This is the view looking towards the refrigerator which is going in that empty space to the right. The stove and decorative range hood will go on the wall behind the island. Those lanterns will be hanging above the island with the range as the focal point in the background.
This is the view looking towards the sink. I chose a Shaw's apron front sink. I can't wait to see the upper cabinets installed. I'm waiting on the cabinets and then countertops to be completely installed before selecting my backsplash tile. It will be a plain subway tile, but I have not decided on cream like the cabinets or white like the sink. My countertop will be Imperial Danby white marble with gray and brownish gold veining from Vermont. It has a similar look to the Calacatta Gold Vein marble that is so popular right now. The Imperial Danby is apparently a little less expensive, yet more durable. We will see...we truly live in our spaces so I'm sure there will be some red wine or strawberry stains soon!

The picture to the right is the butler's pantry. I found the pretty brick pavers on-line through a vintage reclaimed brick company in Rockford, Illinois...Another SAVE!

The picture to the left is our breakfast room so far...waiting on countertop and then the upper cabinets can be installed. The sconces pictured above will be attached to the side of the cabinets on each side of this window and the one above the sink.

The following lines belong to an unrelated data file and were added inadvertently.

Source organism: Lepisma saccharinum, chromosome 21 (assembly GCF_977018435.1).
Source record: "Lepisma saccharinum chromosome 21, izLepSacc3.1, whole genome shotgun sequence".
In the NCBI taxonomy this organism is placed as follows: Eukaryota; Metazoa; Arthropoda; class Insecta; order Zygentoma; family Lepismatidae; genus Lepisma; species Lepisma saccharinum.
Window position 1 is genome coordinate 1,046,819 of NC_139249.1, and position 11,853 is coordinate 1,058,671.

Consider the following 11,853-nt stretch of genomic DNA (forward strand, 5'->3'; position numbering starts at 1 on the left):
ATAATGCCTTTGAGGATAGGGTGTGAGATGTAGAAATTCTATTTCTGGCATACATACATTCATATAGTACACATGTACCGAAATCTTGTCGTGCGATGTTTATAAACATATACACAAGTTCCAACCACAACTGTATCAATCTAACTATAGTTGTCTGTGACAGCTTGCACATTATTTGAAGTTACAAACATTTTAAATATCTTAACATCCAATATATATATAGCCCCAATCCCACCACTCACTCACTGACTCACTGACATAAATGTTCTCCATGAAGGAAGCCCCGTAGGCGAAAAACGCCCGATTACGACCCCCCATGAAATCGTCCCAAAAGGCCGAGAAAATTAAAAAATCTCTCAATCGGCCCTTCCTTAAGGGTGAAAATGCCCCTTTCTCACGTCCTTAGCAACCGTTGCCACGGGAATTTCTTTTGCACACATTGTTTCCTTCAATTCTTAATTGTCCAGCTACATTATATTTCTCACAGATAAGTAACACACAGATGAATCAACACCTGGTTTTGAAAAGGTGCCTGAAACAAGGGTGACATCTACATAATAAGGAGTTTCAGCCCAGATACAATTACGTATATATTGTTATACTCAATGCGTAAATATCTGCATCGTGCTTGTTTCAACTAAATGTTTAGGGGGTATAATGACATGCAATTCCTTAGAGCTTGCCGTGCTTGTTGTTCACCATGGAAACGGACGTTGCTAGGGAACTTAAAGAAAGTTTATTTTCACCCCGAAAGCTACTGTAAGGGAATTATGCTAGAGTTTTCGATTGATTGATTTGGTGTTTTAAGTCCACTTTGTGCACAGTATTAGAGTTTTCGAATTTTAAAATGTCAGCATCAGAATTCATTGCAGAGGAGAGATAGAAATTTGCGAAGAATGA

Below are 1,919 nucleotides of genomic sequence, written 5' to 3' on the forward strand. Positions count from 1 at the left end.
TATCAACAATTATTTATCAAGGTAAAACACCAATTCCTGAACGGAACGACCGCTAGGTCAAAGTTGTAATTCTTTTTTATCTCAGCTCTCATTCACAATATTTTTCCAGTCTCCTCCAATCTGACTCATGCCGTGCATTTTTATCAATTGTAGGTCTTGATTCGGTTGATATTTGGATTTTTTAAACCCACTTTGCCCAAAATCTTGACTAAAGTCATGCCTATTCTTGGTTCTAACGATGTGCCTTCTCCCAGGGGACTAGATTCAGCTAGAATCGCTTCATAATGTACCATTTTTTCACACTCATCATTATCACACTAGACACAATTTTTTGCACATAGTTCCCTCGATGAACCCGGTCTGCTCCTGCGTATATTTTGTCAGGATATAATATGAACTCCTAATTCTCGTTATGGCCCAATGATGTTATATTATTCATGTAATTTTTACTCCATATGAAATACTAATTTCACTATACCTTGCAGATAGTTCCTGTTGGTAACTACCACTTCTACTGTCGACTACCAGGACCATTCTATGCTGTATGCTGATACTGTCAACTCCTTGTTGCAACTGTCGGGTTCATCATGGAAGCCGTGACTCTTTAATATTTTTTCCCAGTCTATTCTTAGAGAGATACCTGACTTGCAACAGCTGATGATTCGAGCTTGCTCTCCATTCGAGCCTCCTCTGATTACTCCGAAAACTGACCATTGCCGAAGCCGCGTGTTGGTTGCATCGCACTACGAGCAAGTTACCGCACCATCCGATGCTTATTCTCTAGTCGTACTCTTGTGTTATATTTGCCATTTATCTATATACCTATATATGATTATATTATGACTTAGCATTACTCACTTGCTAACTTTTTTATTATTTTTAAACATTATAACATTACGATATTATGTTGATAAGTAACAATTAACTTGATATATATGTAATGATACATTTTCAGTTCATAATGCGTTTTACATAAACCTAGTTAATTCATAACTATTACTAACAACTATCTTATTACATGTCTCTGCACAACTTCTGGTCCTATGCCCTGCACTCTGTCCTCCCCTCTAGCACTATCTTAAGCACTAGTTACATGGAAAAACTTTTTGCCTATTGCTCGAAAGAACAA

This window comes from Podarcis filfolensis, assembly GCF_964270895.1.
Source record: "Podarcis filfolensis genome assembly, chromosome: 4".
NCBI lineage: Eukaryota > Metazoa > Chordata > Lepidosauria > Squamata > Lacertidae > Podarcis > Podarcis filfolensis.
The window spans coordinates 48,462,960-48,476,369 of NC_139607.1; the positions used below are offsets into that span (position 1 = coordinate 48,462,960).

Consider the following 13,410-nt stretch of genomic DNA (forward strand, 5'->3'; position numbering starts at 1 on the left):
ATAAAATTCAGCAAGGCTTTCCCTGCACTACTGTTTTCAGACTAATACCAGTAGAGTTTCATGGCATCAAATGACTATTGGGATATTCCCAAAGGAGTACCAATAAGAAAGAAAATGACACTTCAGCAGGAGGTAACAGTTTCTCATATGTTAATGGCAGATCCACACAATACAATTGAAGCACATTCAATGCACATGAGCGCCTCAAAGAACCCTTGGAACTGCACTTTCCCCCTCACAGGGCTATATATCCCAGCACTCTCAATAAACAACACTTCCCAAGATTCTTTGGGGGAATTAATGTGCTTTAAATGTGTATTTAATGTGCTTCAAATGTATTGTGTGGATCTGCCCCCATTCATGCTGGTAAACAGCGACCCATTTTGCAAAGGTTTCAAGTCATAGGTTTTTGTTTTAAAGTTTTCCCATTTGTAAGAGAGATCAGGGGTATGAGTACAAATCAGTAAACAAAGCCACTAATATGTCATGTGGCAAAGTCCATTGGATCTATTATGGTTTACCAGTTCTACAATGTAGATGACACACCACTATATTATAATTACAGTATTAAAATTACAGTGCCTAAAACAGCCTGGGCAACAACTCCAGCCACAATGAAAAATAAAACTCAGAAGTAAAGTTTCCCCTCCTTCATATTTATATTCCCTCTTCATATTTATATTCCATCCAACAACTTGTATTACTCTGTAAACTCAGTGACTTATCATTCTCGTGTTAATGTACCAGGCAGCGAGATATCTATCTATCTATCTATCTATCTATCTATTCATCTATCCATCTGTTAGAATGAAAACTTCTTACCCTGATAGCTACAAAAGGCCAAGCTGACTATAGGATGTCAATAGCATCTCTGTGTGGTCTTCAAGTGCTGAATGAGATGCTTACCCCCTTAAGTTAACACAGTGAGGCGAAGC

Anyway, enough about me and my project. I am going to leave you with a few more pictures of lighting I love and some great resources.....

 I love this simple lantern and the wicker chairs pictured in Southern Accents a few years ago. There is also beautiful natural light in this space!

 Also, from Southern Accents...You can't go wrong with a classic! Crystal chandeliers are a timeless touch in a formal dining room.

House Beautiful shows us a slightly overscaled example of lanterns above the island...a little too big in my opinion.

                          House Beautiful pictures this warm and inviting breakfast nook.

Again, another great example of lanterns above an island. These are very unique and quite nice with the wood beams.

I LOVE this foyer in a Charleston home featured in an old issue of Southern Accents. The bell jar pendants are simple yet elegant...perfect for a Charleston home!

It would be nice if we could all afford to go to ADAC or The Merchandise Mart and select Niermann Weeks chandeliers and the like, but that is only possible for a very few people I know! If you live in Atlanta, Savannah or Charleston you can go to Circa Lighting and see many Visual Comfort lines designed by Suzanne Kasler, Eric Cohler, Sandy Chapman and others. Otherwise you can go on-line and order them. Visual Comfort has very high quality timeless and classic fixtures. They are not cheap, but they are not exorbitant. If you go to the on-line store, do the on-line chat and ask them for a coupon code. The best case scenario is to find a fixture you like during a One Kings Lane sale! I also like Ballard Designs and Shades of Light. They both have great websites with lots of lights and shades. The prices are great!